2019 Keynote Speakers
Whanaungatanga – Community-Centred Research: 2019 ITP Research Symposium
We’re delighted to announce our three keynote speakers for the 2019 ITP research symposium:
Hörður Torfason maintains the role of the artist is to criticise, that criticism is a form of love: “We have to use reason, cultural roots, feelings and the precious gifts of life – our creativity, to ensure human rights aren’t undermined by economic growth and politics. It’s about learning every week, every day, new sides of corruption”, he says. “Inequality won’t be removed by conventional systems: “If you want to move a graveyard, don’t expect the inhabitants to help you.” A musician, actor and ”artevist”, Hörður was the founder, thinker, developer and spokesman for the organisation Raddir fólksins (“People’s voices”) in 2008 following the 2008 Icelandic financial crises. As a thinker in the Cutlery revolution and a human-rights campaigner, he has travelled widely around the world and lectured about his methods.
Find out more about Hörður Torfason here
Carla Houkamau is an Associate Professor in the Department of Management and International Business at the University of Auckland. Being of mixed Māori and Pākehā descent Carla holds a deep personal interest in the history of Māori-Pākehā relations. Her research using the Multidimensional Model of Māori identity and Cultural Engagement (MMM-ICE) has been recognised nationally and internationally for advancing ethnic identity research using psychometric measures and large samples. Carla currently leads the Māori Identity and Financial Attitudes Study (MIFAS) with Associate Professor Manuka Henare and Professor Chris Sibley. The MIFAS is the largest study of Māori financial attitudes and economic values in New Zealand. Grounded in identity economics, the MIFAS collects data on education, micro-economic behaviour, personality traits and cultural values among Māori to elucidate why, when and how identity matters for economic choices.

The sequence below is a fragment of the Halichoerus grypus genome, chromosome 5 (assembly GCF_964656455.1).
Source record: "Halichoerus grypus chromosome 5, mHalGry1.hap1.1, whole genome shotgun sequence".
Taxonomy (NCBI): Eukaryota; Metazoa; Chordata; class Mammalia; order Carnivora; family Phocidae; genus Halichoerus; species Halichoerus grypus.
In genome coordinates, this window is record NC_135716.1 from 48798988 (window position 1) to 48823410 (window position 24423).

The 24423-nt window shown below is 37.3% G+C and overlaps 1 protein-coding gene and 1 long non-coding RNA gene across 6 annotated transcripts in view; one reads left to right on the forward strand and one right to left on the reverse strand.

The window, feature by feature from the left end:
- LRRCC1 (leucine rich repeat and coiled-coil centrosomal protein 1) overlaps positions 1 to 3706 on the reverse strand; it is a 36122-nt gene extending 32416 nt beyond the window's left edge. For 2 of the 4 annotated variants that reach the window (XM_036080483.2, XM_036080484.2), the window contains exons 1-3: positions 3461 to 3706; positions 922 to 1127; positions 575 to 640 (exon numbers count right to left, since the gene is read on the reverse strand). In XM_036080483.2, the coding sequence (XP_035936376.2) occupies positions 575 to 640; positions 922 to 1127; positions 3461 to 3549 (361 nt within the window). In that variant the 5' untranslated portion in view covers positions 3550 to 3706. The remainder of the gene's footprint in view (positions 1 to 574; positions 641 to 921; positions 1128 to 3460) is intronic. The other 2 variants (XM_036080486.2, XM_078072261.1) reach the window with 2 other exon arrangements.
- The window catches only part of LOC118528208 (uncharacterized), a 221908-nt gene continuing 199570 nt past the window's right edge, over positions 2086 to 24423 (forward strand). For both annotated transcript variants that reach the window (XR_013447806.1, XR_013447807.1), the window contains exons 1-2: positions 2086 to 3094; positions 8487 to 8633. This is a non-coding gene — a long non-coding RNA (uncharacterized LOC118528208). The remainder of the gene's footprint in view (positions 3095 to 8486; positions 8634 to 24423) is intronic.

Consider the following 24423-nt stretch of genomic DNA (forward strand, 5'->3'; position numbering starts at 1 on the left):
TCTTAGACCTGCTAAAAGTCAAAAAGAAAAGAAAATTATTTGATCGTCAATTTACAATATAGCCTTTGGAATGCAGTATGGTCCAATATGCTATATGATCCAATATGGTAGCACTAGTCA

Find out more about Carla’s work here
Sally J Morgan
Sally J Morgan is an internationally exhibited conceptual artist. She has exhibited in respected venues in the UK, USA, France, Belgium, Switzerland, the Netherlands, Germany, Brazil, Japan, Bulgaria, Ireland and New Zealand. Her work is held in a number of collections and, as a published cultural theorist and historian, she is an acknowledged authority on contextual (socially engaged) art practices, particularly in the areas of public, community and ‘live’ art.
She has been a persistent lobbyist for the understanding of creative art as research process and outcome, influencing the debate on ‘art as research’ in a range of countries. She was in the forefront of the international development of ‘practice-based’ PhDs in Art and Design, helping to shape the debate on the methodologies, and the delivery, of appropriate doctorates for the creative disciplines.
Find out more about Sally J Morgan here
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The Whanaungatanga: 2019 ITP Research Symposium is possible thanks to funding from the below ITPs and sponsors: